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It's action-at-a-distance in that given the statement my $foo = split( /;/, $bar ); you haven't mentioned @_ at all and yet @_ will be modified. I can see the case for an analogy with $_, but in the cases where $_ is used as a default argument (and @_ is used similarly only for push pop shift unshift that I can recall off hand) you don't specify any argument and $_ (or @_) is what's mucked with. In the example I give @_ is never mentioned but there is an explicit argument passed ($bar). That's what I mean by action-at-a-distance; I mentioned another variable explicitly and yet @_ is altered implicitly.

Again, I don't think it's really an error in general since it works fine save for this corner case. But I definitely wouldn't blink twice at a documentation patch adding an explicit warning about this corner case (again analogous to the warning against modifying the variable in a for loop in perlsyn). While the for case isn't destructive per se, the behavior is undefined for both and should be avoided because you can't depend on what it's going to do (just as you can't depend on what splitting in scalar context from an element of @_ is going to do). And on the third hand I also wouldn't think it worthless to maybe forward your test case on to p5p and see if anyone there thinks the bad behavior is worth looking deeper in.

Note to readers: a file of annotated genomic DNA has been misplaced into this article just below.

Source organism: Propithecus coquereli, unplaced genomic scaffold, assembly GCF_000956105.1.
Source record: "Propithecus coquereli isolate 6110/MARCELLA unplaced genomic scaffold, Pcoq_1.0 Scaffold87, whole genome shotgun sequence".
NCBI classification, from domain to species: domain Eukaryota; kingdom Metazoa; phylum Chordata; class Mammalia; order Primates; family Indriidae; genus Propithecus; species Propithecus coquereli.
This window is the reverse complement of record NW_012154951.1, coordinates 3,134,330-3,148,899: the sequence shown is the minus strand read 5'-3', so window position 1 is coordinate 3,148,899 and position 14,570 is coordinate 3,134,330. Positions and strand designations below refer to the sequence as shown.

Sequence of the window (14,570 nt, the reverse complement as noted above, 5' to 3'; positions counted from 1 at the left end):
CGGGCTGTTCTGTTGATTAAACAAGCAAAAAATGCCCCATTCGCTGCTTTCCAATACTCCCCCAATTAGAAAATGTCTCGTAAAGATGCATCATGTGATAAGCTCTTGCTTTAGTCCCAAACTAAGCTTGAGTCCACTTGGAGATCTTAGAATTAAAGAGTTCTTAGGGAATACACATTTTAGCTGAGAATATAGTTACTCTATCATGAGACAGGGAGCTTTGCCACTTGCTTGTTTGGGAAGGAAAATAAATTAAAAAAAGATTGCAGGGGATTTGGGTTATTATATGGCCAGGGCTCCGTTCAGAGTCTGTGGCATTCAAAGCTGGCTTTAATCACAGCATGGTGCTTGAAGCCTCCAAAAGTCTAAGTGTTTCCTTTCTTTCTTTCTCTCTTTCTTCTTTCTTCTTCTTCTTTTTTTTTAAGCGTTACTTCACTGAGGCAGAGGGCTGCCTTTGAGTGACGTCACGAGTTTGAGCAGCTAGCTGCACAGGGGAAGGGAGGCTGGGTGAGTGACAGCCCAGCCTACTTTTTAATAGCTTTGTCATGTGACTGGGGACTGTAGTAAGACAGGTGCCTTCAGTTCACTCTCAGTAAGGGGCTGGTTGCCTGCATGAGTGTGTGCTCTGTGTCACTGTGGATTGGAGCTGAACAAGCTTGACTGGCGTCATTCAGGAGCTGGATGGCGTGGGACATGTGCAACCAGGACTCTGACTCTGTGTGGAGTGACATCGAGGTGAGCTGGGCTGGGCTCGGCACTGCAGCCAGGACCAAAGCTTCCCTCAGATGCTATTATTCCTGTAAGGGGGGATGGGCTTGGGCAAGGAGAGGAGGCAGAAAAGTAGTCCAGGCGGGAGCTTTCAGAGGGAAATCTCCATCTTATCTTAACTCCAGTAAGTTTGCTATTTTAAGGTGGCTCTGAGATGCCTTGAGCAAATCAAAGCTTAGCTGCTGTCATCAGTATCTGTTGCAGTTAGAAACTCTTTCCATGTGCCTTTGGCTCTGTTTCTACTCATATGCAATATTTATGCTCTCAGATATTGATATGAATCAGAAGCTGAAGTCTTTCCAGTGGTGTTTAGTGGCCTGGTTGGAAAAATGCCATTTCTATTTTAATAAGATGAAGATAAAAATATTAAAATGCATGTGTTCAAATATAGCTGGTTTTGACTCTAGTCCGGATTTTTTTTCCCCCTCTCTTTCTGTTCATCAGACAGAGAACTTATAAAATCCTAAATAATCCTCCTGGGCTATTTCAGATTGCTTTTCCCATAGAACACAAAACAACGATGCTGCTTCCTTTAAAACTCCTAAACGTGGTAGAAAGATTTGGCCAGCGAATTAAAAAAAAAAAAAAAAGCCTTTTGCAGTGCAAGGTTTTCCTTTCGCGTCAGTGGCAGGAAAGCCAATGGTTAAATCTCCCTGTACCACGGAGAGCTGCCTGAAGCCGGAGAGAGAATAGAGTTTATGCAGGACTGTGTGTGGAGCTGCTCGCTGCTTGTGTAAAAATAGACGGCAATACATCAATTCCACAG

I still think it's mostly a "Doctor! Doctor! It hurts when I do this!"/"Well, don't do that." situation. Don't exercise the corner case and there's no problems.

Update: minor edit and added note about running past p5p.

The cake is a lie.
The cake is a lie.
The cake is a lie.

In reply to Re^3: messing with @_ by Fletch
in thread messing with @_ by polettix

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